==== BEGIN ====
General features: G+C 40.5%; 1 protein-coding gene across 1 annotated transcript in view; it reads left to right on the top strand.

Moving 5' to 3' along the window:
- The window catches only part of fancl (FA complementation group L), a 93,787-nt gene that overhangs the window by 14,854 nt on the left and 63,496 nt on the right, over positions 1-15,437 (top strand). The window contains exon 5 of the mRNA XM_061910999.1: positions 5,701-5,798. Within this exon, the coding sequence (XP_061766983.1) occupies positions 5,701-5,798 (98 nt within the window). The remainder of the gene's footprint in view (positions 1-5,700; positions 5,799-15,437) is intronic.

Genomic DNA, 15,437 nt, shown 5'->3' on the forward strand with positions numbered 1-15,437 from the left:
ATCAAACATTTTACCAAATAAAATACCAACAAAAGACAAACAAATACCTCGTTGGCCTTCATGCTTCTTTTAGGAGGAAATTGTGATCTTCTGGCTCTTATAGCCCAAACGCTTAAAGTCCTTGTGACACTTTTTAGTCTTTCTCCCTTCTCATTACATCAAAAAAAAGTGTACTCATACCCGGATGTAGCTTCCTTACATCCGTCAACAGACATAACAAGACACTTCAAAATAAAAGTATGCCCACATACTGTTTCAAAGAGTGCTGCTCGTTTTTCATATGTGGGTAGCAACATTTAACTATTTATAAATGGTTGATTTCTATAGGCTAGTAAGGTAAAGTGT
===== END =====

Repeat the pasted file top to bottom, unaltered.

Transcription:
General features: G+C 40.5%; 1 protein-coding gene across 1 annotated transcript in view; it reads left to right on the top strand.

Moving 5' to 3' along the window:
- The window catches only part of fancl (FA complementation group L), a 93,787-nt gene that overhangs the window by 14,854 nt on the left and 63,496 nt on the right, over positions 1-15,437 (top strand). The window contains exon 5 of the mRNA XM_061910999.1: positions 5,701-5,798. Within this exon, the coding sequence (XP_061766983.1) occupies positions 5,701-5,798 (98 nt within the window). The remainder of the gene's footprint in view (positions 1-5,700; positions 5,799-15,437) is intronic.

Genomic DNA, 15,437 nt, shown 5'->3' on the forward strand with positions numbered 1-15,437 from the left:
ATCAAACATTTTACCAAATAAAATACCAACAAAAGACAAACAAATACCTCGTTGGCCTTCATGCTTCTTTTAGGAGGAAATTGTGATCTTCTGGCTCTTATAGCCCAAACGCTTAAAGTCCTTGTGACACTTTTTAGTCTTTCTCCCTTCTCATTACATCAAAAAAAAGTGTACTCATACCCGGATGTAGCTTCCTTACATCCGTCAACAGACATAACAAGACACTTCAAAATAAAAGTATGCCCACATACTGTTTCAAAGAGTGCTGCTCGTTTTTCATATGTGGGTAGCAACATTTAACTATTTATAAATGGTTGATTTCTATAGGCTAGTAAGGTAAAGTGT